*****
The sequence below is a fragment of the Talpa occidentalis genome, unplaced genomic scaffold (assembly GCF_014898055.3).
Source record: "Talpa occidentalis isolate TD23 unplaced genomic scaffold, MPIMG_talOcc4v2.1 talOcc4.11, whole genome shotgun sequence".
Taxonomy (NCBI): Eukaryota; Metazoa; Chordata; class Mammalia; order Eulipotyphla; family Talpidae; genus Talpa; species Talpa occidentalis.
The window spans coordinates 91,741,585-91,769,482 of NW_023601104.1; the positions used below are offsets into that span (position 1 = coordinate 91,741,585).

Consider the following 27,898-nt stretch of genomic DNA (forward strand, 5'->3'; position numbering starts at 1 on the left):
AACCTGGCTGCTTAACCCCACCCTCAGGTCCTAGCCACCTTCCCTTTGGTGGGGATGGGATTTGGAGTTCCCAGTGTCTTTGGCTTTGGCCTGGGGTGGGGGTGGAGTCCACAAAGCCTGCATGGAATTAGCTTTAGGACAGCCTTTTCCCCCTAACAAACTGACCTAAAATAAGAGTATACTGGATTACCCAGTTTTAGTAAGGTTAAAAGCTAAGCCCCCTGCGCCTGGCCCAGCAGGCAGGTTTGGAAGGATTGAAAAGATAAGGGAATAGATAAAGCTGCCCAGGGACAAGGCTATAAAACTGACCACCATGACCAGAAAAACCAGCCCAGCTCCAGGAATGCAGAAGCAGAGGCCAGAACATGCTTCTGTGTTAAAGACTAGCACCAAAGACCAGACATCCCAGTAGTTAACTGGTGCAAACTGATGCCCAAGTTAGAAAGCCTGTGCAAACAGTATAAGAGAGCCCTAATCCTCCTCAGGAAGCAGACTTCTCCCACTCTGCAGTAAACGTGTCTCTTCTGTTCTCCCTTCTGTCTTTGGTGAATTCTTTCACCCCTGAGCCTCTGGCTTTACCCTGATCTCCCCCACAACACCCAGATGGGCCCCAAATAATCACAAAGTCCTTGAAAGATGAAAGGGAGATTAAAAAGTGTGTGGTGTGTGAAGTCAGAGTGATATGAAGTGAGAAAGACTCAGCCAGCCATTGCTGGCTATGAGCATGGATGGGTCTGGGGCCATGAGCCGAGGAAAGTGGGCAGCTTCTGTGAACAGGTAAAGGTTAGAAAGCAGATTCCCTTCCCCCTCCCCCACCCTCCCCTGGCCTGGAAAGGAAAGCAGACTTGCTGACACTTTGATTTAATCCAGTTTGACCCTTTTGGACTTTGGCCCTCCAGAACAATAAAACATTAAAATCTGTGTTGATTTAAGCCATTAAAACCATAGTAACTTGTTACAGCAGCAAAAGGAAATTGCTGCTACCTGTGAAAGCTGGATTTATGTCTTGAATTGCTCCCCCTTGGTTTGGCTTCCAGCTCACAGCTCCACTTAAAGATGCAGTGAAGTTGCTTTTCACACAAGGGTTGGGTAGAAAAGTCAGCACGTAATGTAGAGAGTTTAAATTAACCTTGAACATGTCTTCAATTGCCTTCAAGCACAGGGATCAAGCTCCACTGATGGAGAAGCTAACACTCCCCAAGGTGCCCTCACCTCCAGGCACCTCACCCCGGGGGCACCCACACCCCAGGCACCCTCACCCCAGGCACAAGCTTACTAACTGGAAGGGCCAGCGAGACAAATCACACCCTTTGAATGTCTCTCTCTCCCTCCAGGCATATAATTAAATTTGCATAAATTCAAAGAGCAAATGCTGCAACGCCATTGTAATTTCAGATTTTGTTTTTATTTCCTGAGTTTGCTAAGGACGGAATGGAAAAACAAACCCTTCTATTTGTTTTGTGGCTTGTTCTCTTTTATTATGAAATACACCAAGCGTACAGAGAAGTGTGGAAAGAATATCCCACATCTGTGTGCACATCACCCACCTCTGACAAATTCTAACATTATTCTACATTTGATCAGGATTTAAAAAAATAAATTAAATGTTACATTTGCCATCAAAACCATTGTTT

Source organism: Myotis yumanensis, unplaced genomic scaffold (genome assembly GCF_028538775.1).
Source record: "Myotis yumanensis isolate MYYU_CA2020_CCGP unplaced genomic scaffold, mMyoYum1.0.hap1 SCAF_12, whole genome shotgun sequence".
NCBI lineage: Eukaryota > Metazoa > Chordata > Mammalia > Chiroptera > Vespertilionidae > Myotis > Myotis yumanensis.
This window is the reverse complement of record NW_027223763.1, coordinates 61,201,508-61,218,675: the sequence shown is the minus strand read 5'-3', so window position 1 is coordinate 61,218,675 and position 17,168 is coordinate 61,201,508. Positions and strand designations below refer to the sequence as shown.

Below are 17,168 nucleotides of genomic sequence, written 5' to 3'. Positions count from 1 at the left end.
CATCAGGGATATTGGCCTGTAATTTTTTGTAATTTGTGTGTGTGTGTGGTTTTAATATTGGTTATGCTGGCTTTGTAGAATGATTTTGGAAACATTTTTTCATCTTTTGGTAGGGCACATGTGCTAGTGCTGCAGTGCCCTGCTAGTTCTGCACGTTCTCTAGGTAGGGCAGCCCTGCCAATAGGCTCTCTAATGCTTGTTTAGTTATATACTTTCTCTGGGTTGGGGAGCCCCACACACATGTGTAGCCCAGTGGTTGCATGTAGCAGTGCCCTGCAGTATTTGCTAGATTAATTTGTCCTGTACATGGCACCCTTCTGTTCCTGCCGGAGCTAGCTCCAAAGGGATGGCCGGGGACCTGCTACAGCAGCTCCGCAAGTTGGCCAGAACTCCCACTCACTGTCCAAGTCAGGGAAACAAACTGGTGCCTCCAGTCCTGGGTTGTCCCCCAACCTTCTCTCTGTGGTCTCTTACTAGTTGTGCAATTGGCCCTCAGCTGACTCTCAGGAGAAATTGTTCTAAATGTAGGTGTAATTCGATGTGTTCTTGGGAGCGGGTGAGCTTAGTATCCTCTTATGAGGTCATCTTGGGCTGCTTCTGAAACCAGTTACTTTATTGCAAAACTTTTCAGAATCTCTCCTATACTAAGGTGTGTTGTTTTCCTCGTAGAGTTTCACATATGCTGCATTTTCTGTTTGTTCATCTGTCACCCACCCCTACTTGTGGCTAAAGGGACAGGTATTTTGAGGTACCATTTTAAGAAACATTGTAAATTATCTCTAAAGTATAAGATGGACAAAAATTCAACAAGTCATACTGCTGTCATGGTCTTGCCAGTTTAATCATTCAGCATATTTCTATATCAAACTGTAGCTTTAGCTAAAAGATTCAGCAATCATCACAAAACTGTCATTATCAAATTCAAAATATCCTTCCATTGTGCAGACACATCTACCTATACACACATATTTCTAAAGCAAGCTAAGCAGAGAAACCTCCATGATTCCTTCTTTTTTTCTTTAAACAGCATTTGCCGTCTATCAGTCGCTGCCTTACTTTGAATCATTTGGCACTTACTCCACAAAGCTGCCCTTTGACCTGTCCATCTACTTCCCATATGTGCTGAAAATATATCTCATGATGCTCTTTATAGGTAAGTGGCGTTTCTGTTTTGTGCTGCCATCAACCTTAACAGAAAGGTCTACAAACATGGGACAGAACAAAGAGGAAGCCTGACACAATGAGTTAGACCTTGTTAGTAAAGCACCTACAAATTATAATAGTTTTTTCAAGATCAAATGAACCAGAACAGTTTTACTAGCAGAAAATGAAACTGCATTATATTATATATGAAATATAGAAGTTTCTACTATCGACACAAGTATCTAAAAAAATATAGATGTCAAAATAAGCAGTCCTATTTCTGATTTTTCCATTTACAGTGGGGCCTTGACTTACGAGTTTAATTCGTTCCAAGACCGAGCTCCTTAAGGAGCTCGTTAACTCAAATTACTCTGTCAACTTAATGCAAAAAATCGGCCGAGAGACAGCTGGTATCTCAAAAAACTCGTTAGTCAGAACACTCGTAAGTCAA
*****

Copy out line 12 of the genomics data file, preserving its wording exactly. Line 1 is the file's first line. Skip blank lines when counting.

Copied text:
CATCAGGGATATTGGCCTGTAATTTTTTGTAATTTGTGTGTGTGTGTGGTTTTAATATTGGTTATGCTGGCTTTGTAGAATGATTTTGGAAACATTTTTTCATCTTTTGGTAGGGCACATGTGCTAGTGCTGCAGTGCCCTGCTAGTTCTGCACGTTCTCTAGGTAGGGCAGCCCTGCCAATAGGCTCTCTAATGCTTGTTTAGTTATATACTTTCTCTGGGTTGGGGAGCCCCACACACATGTGTAGCCCAGTGGTTGCATGTAGCAGTGCCCTGCAGTATTTGCTAGATTAATTTGTCCTGTACATGGCACCCTTCTGTTCCTGCCGGAGCTAGCTCCAAAGGGATGGCCGGGGACCTGCTACAGCAGCTCCGCAAGTTGGCCAGAACTCCCACTCACTGTCCAAGTCAGGGAAACAAACTGGTGCCTCCAGTCCTGGGTTGTCCCCCAACCTTCTCTCTGTGGTCTCTTACTAGTTGTGCAATTGGCCCTCAGCTGACTCTCAGGAGAAATTGTTCTAAATGTAGGTGTAATTCGATGTGTTCTTGGGAGCGGGTGAGCTTAGTATCCTCTTATGAGGTCATCTTGGGCTGCTTCTGAAACCAGTTACTTTATTGCAAAACTTTTCAGAATCTCTCCTATACTAAGGTGTGTTGTTTTCCTCGTAGAGTTTCACATATGCTGCATTTTCTGTTTGTTCATCTGTCACCCACCCCTACTTGTGGCTAAAGGGACAGGTATTTTGAGGTACCATTTTAAGAAACATTGTAAATTATCTCTAAAGTATAAGATGGACAAAAATTCAACAAGTCATACTGCTGTCATGGTCTTGCCAGTTTAATCATTCAGCATATTTCTATATCAAACTGTAGCTTTAGCTAAAAGATTCAGCAATCATCACAAAACTGTCATTATCAAATTCAAAATATCCTTCCATTGTGCAGACACATCTACCTATACACACATATTTCTAAAGCAAGCTAAGCAGAGAAACCTCCATGATTCCTTCTTTTTTTCTTTAAACAGCATTTGCCGTCTATCAGTCGCTGCCTTACTTTGAATCATTTGGCACTTACTCCACAAAGCTGCCCTTTGACCTGTCCATCTACTTCCCATATGTGCTGAAAATATATCTCATGATGCTCTTTATAGGTAAGTGGCGTTTCTGTTTTGTGCTGCCATCAACCTTAACAGAAAGGTCTACAAACATGGGACAGAACAAAGAGGAAGCCTGACACAATGAGTTAGACCTTGTTAGTAAAGCACCTACAAATTATAATAGTTTTTTCAAGATCAAATGAACCAGAACAGTTTTACTAGCAGAAAATGAAACTGCATTATATTATATATGAAATATAGAAGTTTCTACTATCGACACAAGTATCTAAAAAAATATAGATGTCAAAATAAGCAGTCCTATTTCTGATTTTTCCATTTACAGTGGGGCCTTGACTTACGAGTTTAATTCGTTCCAAGACCGAGCTCCTTAAGGAGCTCGTTAACTCAAATTACTCTGTCAACTTAATGCAAAAAATCGGCCGAGAGACAGCTGGTATCTCAAAAAACTCGTTAGTCAGAACACTCGTAAGTCAA